5 cures for Writer’s Block

To begin with, let me be clear that I do not think that writer’s block is some psychological malaise that strikes creative people.  Writer’s block is just a symptom of a larger cause. Whether it’s a personal issue (stress, exhaustion, grief, depression) or a story issue (no strong conflict, weak characters, no idea of the destination), if you cure the cause, you cure the block.

I’ve spoken before about writer’s block, and there’s a great guest post in my archives by Emma Newman on the same topic.  So today’s post is going to be quick and simple; 5 cures for writer’s block.

5. Get some rest

Seriously.  If you’re staring at the page and trying to keep your eyes open, don’t expect amazing words to flow from your fingers in a glorious rush of creativity.  Close the computer, go to bed an hour earlier.  Then tomorrow, come to the page early and fresh, and see what a difference it makes.

4. Work out your issues

Whatever it is that’s keeping you from your creativity, work it out.   Sometimes it just takes a good mental talking-to.  Sometimes you need to vent to a friend and get some reassurance.  Sometimes it’s more serious, and you just need time to get through it.  Do whatever works.  But while you are doing this, stop thinking about writing.  Stop trying to write.  Concentrate on your issue.

If you are really meant to write, the drive will come back.  But it won’t do that until you are ready.

3. Do some outlining or freewriting

If it’s a story issue, then it might be time to get out the pen and paper, or the index cards, or the spreadsheet, and start working out a map.  Work out your destination, spend time thinking about your story and you will get that spark of an idea that sends you running back to the page.

If you’re a pantser and you don’t outline, then pull out some paper, find a comfy chair and do some exploratory writing.

2. Have a shower or go for a walk

I get so many, many fantastic ideas in the shower.  Or walking (on my own, without the distraction of conversation) or, unfortunately, driving, which can be terribly distracting in traffic.  So if you’re stuck and not sure what you’re doing, hop in the shower, get the water nice and warm and just think.  Let your mind wander in the direction of the story.  It’s all about helping the subconscious come up with the next great idea.

1. Write

The number 1, always successful way to work through writer’s block.  Sit down in front of the page, and write.  Set yourself a goal of a good thousand words, and don’t get up until you’re done.  Fight with the story.  Never give up.  The first few hundred words will be excruciatingly painful, but then the dam will break and you will hit your target before you know it.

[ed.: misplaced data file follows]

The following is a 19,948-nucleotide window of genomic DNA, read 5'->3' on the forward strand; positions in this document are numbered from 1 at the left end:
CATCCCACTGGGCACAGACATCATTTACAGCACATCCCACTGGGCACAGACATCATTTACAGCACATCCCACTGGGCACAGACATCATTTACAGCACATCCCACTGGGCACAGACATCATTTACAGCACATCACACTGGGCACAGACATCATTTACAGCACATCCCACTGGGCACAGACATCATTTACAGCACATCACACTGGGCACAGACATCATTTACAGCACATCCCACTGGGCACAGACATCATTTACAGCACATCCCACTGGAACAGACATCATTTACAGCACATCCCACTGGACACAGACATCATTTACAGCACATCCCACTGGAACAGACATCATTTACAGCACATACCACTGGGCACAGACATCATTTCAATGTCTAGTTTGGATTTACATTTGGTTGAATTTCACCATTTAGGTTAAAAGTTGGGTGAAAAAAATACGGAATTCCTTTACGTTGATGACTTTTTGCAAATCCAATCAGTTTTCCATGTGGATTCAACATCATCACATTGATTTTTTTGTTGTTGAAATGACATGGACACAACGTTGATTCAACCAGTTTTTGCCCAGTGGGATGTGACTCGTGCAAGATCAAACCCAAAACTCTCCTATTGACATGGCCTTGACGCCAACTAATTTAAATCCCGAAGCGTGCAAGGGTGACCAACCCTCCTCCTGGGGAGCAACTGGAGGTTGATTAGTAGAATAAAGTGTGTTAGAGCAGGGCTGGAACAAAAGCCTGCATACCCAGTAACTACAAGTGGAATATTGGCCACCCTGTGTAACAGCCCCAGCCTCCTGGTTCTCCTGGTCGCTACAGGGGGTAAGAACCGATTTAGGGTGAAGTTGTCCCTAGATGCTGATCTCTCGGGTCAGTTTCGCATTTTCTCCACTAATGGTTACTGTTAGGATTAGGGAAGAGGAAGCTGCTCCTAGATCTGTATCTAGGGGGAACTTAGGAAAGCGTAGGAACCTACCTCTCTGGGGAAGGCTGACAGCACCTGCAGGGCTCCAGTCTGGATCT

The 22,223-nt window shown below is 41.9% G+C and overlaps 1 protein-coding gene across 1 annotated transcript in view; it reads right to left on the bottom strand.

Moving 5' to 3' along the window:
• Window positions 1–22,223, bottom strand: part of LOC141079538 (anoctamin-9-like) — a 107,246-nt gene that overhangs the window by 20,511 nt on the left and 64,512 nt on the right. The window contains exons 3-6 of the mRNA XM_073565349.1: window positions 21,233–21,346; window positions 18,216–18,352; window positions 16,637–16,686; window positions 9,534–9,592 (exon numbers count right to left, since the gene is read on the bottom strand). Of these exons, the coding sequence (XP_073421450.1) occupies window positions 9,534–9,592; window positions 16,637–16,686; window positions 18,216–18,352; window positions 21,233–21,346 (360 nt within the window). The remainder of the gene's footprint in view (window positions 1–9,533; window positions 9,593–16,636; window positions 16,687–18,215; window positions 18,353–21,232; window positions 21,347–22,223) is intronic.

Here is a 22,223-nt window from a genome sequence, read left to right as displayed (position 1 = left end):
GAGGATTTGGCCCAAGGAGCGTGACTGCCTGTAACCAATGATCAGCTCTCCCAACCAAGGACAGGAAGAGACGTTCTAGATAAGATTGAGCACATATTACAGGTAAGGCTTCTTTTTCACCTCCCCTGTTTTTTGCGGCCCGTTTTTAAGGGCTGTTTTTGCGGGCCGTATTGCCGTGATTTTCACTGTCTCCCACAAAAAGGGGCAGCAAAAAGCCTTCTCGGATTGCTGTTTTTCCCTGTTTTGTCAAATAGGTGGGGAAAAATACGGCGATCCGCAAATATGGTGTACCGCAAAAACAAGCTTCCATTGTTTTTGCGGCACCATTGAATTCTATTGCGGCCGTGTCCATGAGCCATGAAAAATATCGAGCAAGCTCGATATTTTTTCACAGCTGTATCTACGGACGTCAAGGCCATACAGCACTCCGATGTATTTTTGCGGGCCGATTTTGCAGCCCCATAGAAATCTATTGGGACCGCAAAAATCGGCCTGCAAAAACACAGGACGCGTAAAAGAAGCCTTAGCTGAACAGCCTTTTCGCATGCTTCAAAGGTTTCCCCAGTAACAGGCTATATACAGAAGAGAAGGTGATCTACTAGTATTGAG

This requires some tenacity and stubbornness, but those are good traits for a writer anyway, so you might as well cultivate them.

Go hard.  Break that block.  Never give up, never surrender!*

*Kudos if you can name that movie :)

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4 thoughts on “5 cures for Writer’s Block

  1. Lately, the best thing I’ve found to do is to write utter drivel until I stumble upon gold (I’m always surprised when I stumble upon gold), then I let that discovery fuel my ambitions for awhile and then I do it all over again. Which is basically your #3. Which has a lot in common with #1, actually.
    The other thing that helps me is gimmicks, sad as that may sound. (A new writing program here, a writing contest there, picking up a pen and paper, going to a cafe …)

  2. Totally agree–writer’s block is a manifestation of some kind of problem. What bugs me even more than attributing it to ‘psychological malaise’ is when someone attributes it to metaphysical malaise. Mercury’s in retrograde and my muse is sulking and etc., etc.

    Anyway, good post, all around.

    “Set yourself a goal of a good thousand words, and don’t get up until you’re done.” Or even a mediocre thousand words. Or, hell, a thousand abysmal words. Just to get the juices flowing.

  3. *Snicker* By Grabthar’s hammer, it’s not that hard. ;) Good points with fighting writer’s block. When you’re caught up in the stress or issues, it’s easy to lose how it mess up everything else.

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